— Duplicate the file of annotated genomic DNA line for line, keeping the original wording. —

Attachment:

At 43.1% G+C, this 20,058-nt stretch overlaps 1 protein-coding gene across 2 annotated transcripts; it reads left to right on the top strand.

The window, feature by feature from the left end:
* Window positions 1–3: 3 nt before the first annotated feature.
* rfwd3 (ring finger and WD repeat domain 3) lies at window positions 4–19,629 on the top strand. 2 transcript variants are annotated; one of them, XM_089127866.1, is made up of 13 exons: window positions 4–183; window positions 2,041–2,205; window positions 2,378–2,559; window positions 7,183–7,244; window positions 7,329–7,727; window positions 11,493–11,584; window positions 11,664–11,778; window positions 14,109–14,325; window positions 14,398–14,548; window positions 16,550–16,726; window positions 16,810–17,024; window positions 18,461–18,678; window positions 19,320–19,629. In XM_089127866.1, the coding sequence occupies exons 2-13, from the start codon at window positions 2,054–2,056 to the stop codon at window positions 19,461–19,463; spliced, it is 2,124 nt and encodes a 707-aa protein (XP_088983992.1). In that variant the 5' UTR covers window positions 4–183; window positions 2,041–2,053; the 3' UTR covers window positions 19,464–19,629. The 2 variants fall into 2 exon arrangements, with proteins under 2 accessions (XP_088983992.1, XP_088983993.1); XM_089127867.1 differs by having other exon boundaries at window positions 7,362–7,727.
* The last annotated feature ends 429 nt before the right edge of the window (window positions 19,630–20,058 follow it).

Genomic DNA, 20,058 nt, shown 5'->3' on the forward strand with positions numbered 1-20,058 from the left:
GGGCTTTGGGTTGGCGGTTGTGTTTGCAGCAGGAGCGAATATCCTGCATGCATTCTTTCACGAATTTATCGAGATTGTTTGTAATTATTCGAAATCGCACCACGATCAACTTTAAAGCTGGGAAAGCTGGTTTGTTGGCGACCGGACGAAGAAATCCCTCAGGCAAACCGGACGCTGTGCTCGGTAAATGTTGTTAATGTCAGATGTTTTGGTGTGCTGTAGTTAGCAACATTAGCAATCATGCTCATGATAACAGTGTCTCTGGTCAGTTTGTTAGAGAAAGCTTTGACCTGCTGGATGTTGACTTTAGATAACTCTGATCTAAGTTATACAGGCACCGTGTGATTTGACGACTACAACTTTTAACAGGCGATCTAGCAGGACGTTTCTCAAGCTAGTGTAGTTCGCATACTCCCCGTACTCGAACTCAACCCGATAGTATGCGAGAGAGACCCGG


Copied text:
At 43.1% G+C, this 20,058-nt stretch overlaps 1 protein-coding gene across 2 annotated transcripts; it reads left to right on the top strand.

The window, feature by feature from the left end:
* Window positions 1–3: 3 nt before the first annotated feature.
* rfwd3 (ring finger and WD repeat domain 3) lies at window positions 4–19,629 on the top strand. 2 transcript variants are annotated; one of them, XM_089127866.1, is made up of 13 exons: window positions 4–183; window positions 2,041–2,205; window positions 2,378–2,559; window positions 7,183–7,244; window positions 7,329–7,727; window positions 11,493–11,584; window positions 11,664–11,778; window positions 14,109–14,325; window positions 14,398–14,548; window positions 16,550–16,726; window positions 16,810–17,024; window positions 18,461–18,678; window positions 19,320–19,629. In XM_089127866.1, the coding sequence occupies exons 2-13, from the start codon at window positions 2,054–2,056 to the stop codon at window positions 19,461–19,463; spliced, it is 2,124 nt and encodes a 707-aa protein (XP_088983992.1). In that variant the 5' UTR covers window positions 4–183; window positions 2,041–2,053; the 3' UTR covers window positions 19,464–19,629. The 2 variants fall into 2 exon arrangements, with proteins under 2 accessions (XP_088983992.1, XP_088983993.1); XM_089127867.1 differs by having other exon boundaries at window positions 7,362–7,727.
* The last annotated feature ends 429 nt before the right edge of the window (window positions 19,630–20,058 follow it).

Genomic DNA, 20,058 nt, shown 5'->3' on the forward strand with positions numbered 1-20,058 from the left:
GGGCTTTGGGTTGGCGGTTGTGTTTGCAGCAGGAGCGAATATCCTGCATGCATTCTTTCACGAATTTATCGAGATTGTTTGTAATTATTCGAAATCGCACCACGATCAACTTTAAAGCTGGGAAAGCTGGTTTGTTGGCGACCGGACGAAGAAATCCCTCAGGCAAACCGGACGCTGTGCTCGGTAAATGTTGTTAATGTCAGATGTTTTGGTGTGCTGTAGTTAGCAACATTAGCAATCATGCTCATGATAACAGTGTCTCTGGTCAGTTTGTTAGAGAAAGCTTTGACCTGCTGGATGTTGACTTTAGATAACTCTGATCTAAGTTATACAGGCACCGTGTGATTTGACGACTACAACTTTTAACAGGCGATCTAGCAGGACGTTTCTCAAGCTAGTGTAGTTCGCATACTCCCCGTACTCGAACTCAACCCGATAGTATGCGAGAGAGACCCGG